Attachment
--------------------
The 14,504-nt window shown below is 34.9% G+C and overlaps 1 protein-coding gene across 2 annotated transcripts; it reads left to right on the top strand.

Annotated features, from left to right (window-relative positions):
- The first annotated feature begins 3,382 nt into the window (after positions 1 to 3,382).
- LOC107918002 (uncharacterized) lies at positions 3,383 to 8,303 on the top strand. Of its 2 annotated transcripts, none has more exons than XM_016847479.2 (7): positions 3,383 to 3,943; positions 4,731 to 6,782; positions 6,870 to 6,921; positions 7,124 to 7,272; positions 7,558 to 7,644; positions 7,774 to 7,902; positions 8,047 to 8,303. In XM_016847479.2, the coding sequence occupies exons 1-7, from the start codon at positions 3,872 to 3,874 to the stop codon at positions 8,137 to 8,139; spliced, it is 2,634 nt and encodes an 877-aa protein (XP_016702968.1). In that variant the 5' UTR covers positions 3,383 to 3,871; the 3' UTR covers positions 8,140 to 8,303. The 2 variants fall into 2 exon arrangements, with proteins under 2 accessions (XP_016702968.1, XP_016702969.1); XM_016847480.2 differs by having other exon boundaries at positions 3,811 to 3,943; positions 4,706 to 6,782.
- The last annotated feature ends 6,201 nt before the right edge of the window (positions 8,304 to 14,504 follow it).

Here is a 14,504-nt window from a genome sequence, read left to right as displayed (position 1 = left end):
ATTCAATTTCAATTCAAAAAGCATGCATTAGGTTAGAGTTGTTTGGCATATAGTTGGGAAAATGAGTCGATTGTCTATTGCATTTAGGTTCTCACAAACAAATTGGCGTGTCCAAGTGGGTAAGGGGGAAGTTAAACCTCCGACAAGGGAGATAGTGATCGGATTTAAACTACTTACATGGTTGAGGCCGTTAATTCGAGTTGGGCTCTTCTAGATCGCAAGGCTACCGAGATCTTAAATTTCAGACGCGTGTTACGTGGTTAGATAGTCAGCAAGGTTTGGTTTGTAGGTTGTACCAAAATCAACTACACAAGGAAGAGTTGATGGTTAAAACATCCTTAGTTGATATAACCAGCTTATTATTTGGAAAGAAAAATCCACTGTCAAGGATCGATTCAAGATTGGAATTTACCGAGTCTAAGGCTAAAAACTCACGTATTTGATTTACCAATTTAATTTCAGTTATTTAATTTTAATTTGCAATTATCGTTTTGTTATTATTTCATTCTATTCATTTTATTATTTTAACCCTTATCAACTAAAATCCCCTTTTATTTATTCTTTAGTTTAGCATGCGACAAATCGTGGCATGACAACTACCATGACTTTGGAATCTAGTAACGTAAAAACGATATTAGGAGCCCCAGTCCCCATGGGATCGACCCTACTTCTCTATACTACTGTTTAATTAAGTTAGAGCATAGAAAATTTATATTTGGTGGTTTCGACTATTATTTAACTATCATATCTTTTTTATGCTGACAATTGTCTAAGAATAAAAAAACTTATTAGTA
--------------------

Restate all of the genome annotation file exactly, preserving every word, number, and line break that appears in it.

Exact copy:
The 14,504-nt window shown below is 34.9% G+C and overlaps 1 protein-coding gene across 2 annotated transcripts; it reads left to right on the top strand.

Annotated features, from left to right (window-relative positions):
- The first annotated feature begins 3,382 nt into the window (after positions 1 to 3,382).
- LOC107918002 (uncharacterized) lies at positions 3,383 to 8,303 on the top strand. Of its 2 annotated transcripts, none has more exons than XM_016847479.2 (7): positions 3,383 to 3,943; positions 4,731 to 6,782; positions 6,870 to 6,921; positions 7,124 to 7,272; positions 7,558 to 7,644; positions 7,774 to 7,902; positions 8,047 to 8,303. In XM_016847479.2, the coding sequence occupies exons 1-7, from the start codon at positions 3,872 to 3,874 to the stop codon at positions 8,137 to 8,139; spliced, it is 2,634 nt and encodes an 877-aa protein (XP_016702968.1). In that variant the 5' UTR covers positions 3,383 to 3,871; the 3' UTR covers positions 8,140 to 8,303. The 2 variants fall into 2 exon arrangements, with proteins under 2 accessions (XP_016702968.1, XP_016702969.1); XM_016847480.2 differs by having other exon boundaries at positions 3,811 to 3,943; positions 4,706 to 6,782.
- The last annotated feature ends 6,201 nt before the right edge of the window (positions 8,304 to 14,504 follow it).

Here is a 14,504-nt window from a genome sequence, read left to right as displayed (position 1 = left end):
ATTCAATTTCAATTCAAAAAGCATGCATTAGGTTAGAGTTGTTTGGCATATAGTTGGGAAAATGAGTCGATTGTCTATTGCATTTAGGTTCTCACAAACAAATTGGCGTGTCCAAGTGGGTAAGGGGGAAGTTAAACCTCCGACAAGGGAGATAGTGATCGGATTTAAACTACTTACATGGTTGAGGCCGTTAATTCGAGTTGGGCTCTTCTAGATCGCAAGGCTACCGAGATCTTAAATTTCAGACGCGTGTTACGTGGTTAGATAGTCAGCAAGGTTTGGTTTGTAGGTTGTACCAAAATCAACTACACAAGGAAGAGTTGATGGTTAAAACATCCTTAGTTGATATAACCAGCTTATTATTTGGAAAGAAAAATCCACTGTCAAGGATCGATTCAAGATTGGAATTTACCGAGTCTAAGGCTAAAAACTCACGTATTTGATTTACCAATTTAATTTCAGTTATTTAATTTTAATTTGCAATTATCGTTTTGTTATTATTTCATTCTATTCATTTTATTATTTTAACCCTTATCAACTAAAATCCCCTTTTATTTATTCTTTAGTTTAGCATGCGACAAATCGTGGCATGACAACTACCATGACTTTGGAATCTAGTAACGTAAAAACGATATTAGGAGCCCCAGTCCCCATGGGATCGACCCTACTTCTCTATACTACTGTTTAATTAAGTTAGAGCATAGAAAATTTATATTTGGTGGTTTCGACTATTATTTAACTATCATATCTTTTTTATGCTGACAATTGTCTAAGAATAAAAAAACTTATTAGTA